Peter W. Adler
Peter W. Adler, J.D.[a 1], M.A.[a 2], from Massachusetts, USA, is a law professor and legal scholar who has published numerous articles about circumcision and the law, three of which laid the groundwork for lawsuits in the U.S.
Adler has a BA[a 3] in Philosophy from Dartmouth College (Magna Cum Laude, Phi Beta Kappa), an M.A.[a 2] in Philosophy and Ethics from Cambridge (with Honours), and a J.D.[a 1] from the University of University of Virginia School of Law (Law Review).
Adler is a professor of International Law, Business Law, and International Business at the University of Massachusetts. He won an award in 2019 for excellence in teaching. He served as Legal Advisor to Attorneys for the Rights of the Child from 2011-2018.
Medicaid article and lawsuit
In 2011, Adler published, “Is it lawful to use Medicaid to pay for circumcision?” in the Journal of Law and Medicine.
In July 2020, Ronald Goldman, Ph.D.[a 4], and other Massachusetts taxpayers filed a lawsuit in Suffolk Superior Court based on the article alleging that it is unlawful for the Massachusetts Medicaid agency MassHealth to use Medicaid to pay for non-therapeutic circumcision. MassHealth moved to dismiss the lawsuit.
The Superior Court ruled in May 2021 that the taxpayer plaintiffs have the right to proceed with their claims that in funding non-therapeutic circumcisions, MassHealth is violating Massachusetts law. The judge reported the case to the Massachusetts Appeals Court for review, and the case is on appeal.
Legality article and lawsuit
In 2012, Adler published “Is Circumcision Legal?” in the Virginia Journal of Law and Public Policy, arguing that under U.S. law, as a court had ruled in a case in Cologne, Germany earlier that year, it is assault and a crime for a physician to circumcise a boy for religious reasons, as it violates the child’s right to bodily integrity and self-determination, and the child’s rights supersede the parents’ religious and other rights. The article was used and cited in a federal lawsuit in 2015 in Florida in a “spite circumcision” case that gained national attention, but the lawyer for the plaintiff dropped the suit. The mother, Heather Hironimus, wanted to protect her son from circumcision, while the estranged father was intent on having him circumcised in accordance with their separation agreement. A judge in state court put the mother in jail until she gave permission for the circumcision. A physician circumcised the young boy against his wishes and over the objection of the mother using a false diagnosis of phimosis or a tight foreskin.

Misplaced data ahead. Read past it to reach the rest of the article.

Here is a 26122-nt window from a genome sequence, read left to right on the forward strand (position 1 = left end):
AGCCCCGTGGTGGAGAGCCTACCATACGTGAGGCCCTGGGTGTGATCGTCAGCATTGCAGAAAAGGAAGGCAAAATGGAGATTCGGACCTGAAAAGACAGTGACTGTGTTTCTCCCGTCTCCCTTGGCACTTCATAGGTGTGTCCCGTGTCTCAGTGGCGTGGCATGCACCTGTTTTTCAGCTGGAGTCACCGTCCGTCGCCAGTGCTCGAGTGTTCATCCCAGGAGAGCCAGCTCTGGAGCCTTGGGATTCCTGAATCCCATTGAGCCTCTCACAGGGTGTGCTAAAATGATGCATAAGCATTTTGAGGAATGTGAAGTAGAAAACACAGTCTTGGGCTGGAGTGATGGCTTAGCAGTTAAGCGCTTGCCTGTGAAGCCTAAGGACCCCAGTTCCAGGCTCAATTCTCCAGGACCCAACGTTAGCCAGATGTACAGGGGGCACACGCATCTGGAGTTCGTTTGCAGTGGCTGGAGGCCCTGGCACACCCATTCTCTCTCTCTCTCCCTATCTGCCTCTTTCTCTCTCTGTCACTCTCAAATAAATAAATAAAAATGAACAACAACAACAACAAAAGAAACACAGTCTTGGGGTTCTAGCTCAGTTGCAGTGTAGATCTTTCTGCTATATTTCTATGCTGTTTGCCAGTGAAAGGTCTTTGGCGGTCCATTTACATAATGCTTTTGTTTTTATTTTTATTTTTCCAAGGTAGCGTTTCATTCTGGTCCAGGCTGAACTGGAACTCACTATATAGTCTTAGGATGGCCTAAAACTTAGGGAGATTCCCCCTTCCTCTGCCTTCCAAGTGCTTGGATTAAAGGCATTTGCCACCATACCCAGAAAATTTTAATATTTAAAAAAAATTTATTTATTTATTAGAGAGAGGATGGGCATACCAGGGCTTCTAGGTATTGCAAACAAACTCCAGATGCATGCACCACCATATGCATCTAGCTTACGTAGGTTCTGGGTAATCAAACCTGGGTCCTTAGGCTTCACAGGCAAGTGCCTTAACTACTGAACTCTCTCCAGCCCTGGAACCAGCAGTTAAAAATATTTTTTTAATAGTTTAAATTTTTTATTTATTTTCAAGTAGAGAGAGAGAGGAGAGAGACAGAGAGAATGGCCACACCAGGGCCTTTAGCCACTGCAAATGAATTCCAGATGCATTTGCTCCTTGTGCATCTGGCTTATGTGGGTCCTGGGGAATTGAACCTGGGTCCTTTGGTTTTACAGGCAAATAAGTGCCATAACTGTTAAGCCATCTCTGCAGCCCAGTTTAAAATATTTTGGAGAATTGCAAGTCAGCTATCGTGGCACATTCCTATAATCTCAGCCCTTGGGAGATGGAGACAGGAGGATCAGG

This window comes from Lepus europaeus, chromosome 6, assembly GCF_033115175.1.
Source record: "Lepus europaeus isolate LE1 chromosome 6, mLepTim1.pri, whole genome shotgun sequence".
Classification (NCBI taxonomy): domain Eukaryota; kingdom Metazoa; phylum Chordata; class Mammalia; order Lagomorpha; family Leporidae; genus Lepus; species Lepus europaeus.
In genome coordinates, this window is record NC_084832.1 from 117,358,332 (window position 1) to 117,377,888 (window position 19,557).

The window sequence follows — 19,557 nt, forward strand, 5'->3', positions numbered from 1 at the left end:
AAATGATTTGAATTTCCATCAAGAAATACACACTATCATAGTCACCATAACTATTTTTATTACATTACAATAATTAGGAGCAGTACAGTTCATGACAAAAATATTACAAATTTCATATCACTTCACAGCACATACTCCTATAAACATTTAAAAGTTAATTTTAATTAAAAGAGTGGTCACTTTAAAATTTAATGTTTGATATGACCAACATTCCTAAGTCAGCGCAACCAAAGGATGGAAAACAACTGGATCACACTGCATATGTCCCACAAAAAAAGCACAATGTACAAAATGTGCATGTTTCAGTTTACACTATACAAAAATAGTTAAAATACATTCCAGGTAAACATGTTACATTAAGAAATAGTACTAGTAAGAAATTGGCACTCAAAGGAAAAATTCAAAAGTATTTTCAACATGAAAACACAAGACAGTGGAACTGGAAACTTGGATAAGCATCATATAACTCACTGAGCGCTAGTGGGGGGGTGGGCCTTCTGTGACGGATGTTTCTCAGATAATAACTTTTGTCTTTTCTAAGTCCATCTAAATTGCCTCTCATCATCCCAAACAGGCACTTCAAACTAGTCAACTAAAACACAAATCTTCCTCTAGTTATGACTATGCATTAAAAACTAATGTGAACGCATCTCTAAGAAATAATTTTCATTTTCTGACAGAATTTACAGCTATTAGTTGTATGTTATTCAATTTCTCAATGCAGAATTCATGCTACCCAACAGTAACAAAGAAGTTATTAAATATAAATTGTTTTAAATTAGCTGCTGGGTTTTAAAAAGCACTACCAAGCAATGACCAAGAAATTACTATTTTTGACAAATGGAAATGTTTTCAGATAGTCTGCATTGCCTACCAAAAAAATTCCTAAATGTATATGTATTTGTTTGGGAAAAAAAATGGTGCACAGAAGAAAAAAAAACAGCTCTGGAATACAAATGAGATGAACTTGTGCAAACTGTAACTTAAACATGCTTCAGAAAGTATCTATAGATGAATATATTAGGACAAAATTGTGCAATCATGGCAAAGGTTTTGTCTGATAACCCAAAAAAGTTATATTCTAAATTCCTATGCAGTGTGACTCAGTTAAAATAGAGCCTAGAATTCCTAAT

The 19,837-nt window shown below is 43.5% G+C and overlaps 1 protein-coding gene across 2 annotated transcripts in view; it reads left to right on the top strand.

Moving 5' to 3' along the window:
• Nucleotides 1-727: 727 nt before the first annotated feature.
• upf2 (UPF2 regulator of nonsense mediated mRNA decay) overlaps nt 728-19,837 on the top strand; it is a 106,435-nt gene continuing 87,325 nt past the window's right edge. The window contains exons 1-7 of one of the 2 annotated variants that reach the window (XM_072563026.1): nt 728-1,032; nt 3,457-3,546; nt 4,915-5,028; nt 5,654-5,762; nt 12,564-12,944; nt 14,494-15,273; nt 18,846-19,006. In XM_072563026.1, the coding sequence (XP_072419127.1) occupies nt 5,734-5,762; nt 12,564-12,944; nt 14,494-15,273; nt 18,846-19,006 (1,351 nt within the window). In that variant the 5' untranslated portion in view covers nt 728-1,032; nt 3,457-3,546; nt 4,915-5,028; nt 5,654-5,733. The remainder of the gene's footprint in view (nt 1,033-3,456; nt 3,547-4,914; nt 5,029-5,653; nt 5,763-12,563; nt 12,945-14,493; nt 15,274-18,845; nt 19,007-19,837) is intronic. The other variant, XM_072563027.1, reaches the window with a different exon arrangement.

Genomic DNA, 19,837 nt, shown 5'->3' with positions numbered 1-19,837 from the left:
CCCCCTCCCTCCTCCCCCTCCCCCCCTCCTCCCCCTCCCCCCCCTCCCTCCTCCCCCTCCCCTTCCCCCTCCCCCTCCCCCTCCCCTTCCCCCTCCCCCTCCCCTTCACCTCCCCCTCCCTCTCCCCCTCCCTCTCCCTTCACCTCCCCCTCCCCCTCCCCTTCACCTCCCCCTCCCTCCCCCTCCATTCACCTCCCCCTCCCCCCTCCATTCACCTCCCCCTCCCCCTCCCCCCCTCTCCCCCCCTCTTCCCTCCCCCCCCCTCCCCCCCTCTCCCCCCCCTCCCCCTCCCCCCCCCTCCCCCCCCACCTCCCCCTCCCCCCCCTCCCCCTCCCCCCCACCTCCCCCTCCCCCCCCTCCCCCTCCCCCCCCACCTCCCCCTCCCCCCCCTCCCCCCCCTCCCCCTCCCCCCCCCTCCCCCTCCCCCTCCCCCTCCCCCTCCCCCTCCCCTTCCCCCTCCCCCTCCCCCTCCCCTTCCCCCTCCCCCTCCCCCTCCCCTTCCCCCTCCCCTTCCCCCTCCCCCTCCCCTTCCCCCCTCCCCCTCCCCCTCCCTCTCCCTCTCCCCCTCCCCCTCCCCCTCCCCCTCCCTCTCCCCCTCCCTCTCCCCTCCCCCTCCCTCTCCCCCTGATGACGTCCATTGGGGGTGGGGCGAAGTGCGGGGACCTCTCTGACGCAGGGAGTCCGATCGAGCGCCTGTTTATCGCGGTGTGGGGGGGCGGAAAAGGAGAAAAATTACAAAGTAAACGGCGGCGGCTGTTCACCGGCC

Fraud article and lawsuit
In 1999, the legal scholar Matthew Giannetti had published an article in the Iowa Law Review arguing that the 1989 and 1999 circumcision guidelines of the American Academy of Pediatrics (AAP) were biased, scientifically indefensible, negligent, and possibly fraudulent.
On July 24, 2014, at the Genital Autonomy America Symposium in Boulder, Colorado, Adler gave a presentation asking "Is the Circumcision of Children a Fraud?". After the talk, Robert Van Howe, M.D.[a 5], suggested that they publish an article based on it as a sequel to Giannetti’s article.
In November 2020, Adler, Van Howe, Travis Wisdom, and Felix Daase published “Is Circumcision a Fraud?” in the Cornell Journal of Law and Policy. They argued that circumcision is a complex multibillion dollar per year fraud dating back 150 years, as follows:
- Physicians use fraudulent conduct in the hospital: they target newborn boys who are unable to defend themselves; target mothers who have just given birth, often on medications, who they should know are legally incapacitated; and medical professionals often badger the parents to give permission numerous times, which constitutes coercion.
- Urged on by the American Academy of Pediatrics, a trade association with an undisclosed financial bias in favor of perpetuating circumcision, physicians make fraudulent medical claims to persuade parents to elect circumcision. These include the false claims that circumcision prevents urinary tract infections, penile cancer, and some sexually transmitted infections including HIV, and the claim that the benefits outweigh the risks, which is illogical as the AAP conceded in 2012 that it does not know the risks, and the AAP assigned no value to the foreskin, even though genitally intact man greatly value it. Physicians also use fraudulent diagnoses including phimosis or a tight foreskin, which is normal, and “newborn boy”.
- Physicians and the AAP make the implied and express fraudulent legal claims that boys have no right to bodily integrity; that parents have the right to elect non-therapeutic circumcision (and for reasons having nothing to do with medicine); and that physicians have the legal right to take orders from parents to perform unnecessary surgery on a healthy child.